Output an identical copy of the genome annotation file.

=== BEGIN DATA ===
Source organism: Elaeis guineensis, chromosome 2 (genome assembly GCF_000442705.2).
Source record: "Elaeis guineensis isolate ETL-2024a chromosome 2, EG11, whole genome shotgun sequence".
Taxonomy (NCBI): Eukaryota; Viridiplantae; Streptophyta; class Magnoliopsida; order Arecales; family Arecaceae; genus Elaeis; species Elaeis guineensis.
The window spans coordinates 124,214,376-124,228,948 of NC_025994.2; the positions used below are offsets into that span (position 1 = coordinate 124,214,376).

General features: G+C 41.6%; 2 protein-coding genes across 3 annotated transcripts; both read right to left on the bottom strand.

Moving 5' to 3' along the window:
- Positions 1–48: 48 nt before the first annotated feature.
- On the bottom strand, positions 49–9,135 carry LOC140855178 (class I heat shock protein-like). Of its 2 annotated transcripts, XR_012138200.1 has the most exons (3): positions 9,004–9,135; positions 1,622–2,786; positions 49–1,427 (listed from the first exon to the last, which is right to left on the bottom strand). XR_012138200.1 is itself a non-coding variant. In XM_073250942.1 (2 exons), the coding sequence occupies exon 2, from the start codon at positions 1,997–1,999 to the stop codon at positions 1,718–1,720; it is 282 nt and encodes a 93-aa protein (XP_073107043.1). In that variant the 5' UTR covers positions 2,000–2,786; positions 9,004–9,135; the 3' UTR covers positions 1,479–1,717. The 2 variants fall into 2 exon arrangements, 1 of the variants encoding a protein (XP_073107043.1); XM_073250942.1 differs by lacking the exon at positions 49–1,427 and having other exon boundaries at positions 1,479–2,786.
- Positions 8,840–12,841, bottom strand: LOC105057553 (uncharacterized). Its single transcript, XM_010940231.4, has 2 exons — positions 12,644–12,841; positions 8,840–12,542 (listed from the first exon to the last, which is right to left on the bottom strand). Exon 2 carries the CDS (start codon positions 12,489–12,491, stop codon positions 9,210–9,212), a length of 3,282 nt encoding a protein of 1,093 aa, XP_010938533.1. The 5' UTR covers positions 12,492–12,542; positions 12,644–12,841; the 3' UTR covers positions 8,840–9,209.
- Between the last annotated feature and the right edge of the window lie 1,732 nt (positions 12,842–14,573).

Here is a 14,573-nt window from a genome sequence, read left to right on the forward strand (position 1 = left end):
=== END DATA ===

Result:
Source organism: Elaeis guineensis, chromosome 2 (genome assembly GCF_000442705.2).
Source record: "Elaeis guineensis isolate ETL-2024a chromosome 2, EG11, whole genome shotgun sequence".
Taxonomy (NCBI): Eukaryota; Viridiplantae; Streptophyta; class Magnoliopsida; order Arecales; family Arecaceae; genus Elaeis; species Elaeis guineensis.
The window spans coordinates 124,214,376-124,228,948 of NC_025994.2; the positions used below are offsets into that span (position 1 = coordinate 124,214,376).

General features: G+C 41.6%; 2 protein-coding genes across 3 annotated transcripts; both read right to left on the bottom strand.

Moving 5' to 3' along the window:
- Positions 1–48: 48 nt before the first annotated feature.
- On the bottom strand, positions 49–9,135 carry LOC140855178 (class I heat shock protein-like). Of its 2 annotated transcripts, XR_012138200.1 has the most exons (3): positions 9,004–9,135; positions 1,622–2,786; positions 49–1,427 (listed from the first exon to the last, which is right to left on the bottom strand). XR_012138200.1 is itself a non-coding variant. In XM_073250942.1 (2 exons), the coding sequence occupies exon 2, from the start codon at positions 1,997–1,999 to the stop codon at positions 1,718–1,720; it is 282 nt and encodes a 93-aa protein (XP_073107043.1). In that variant the 5' UTR covers positions 2,000–2,786; positions 9,004–9,135; the 3' UTR covers positions 1,479–1,717. The 2 variants fall into 2 exon arrangements, 1 of the variants encoding a protein (XP_073107043.1); XM_073250942.1 differs by lacking the exon at positions 49–1,427 and having other exon boundaries at positions 1,479–2,786.
- Positions 8,840–12,841, bottom strand: LOC105057553 (uncharacterized). Its single transcript, XM_010940231.4, has 2 exons — positions 12,644–12,841; positions 8,840–12,542 (listed from the first exon to the last, which is right to left on the bottom strand). Exon 2 carries the CDS (start codon positions 12,489–12,491, stop codon positions 9,210–9,212), a length of 3,282 nt encoding a protein of 1,093 aa, XP_010938533.1. The 5' UTR covers positions 12,492–12,542; positions 12,644–12,841; the 3' UTR covers positions 8,840–9,209.
- Between the last annotated feature and the right edge of the window lie 1,732 nt (positions 12,842–14,573).

Here is a 14,573-nt window from a genome sequence, read left to right on the forward strand (position 1 = left end):